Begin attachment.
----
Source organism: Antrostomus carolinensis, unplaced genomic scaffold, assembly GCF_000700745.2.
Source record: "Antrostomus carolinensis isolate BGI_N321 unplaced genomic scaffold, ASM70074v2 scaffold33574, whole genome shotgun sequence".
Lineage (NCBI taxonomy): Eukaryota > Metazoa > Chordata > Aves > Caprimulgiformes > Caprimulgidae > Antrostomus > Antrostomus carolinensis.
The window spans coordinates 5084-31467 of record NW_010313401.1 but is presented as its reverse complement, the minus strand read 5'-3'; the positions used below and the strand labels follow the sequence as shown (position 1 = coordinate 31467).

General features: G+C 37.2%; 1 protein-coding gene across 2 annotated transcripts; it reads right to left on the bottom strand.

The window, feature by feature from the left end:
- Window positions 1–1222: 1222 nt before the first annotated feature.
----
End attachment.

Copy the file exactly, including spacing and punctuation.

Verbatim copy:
Source organism: Antrostomus carolinensis, unplaced genomic scaffold, assembly GCF_000700745.2.
Source record: "Antrostomus carolinensis isolate BGI_N321 unplaced genomic scaffold, ASM70074v2 scaffold33574, whole genome shotgun sequence".
Lineage (NCBI taxonomy): Eukaryota > Metazoa > Chordata > Aves > Caprimulgiformes > Caprimulgidae > Antrostomus > Antrostomus carolinensis.
The window spans coordinates 5084-31467 of record NW_010313401.1 but is presented as its reverse complement, the minus strand read 5'-3'; the positions used below and the strand labels follow the sequence as shown (position 1 = coordinate 31467).

General features: G+C 37.2%; 1 protein-coding gene across 2 annotated transcripts; it reads right to left on the bottom strand.

The window, feature by feature from the left end:
- Window positions 1–1222: 1222 nt before the first annotated feature.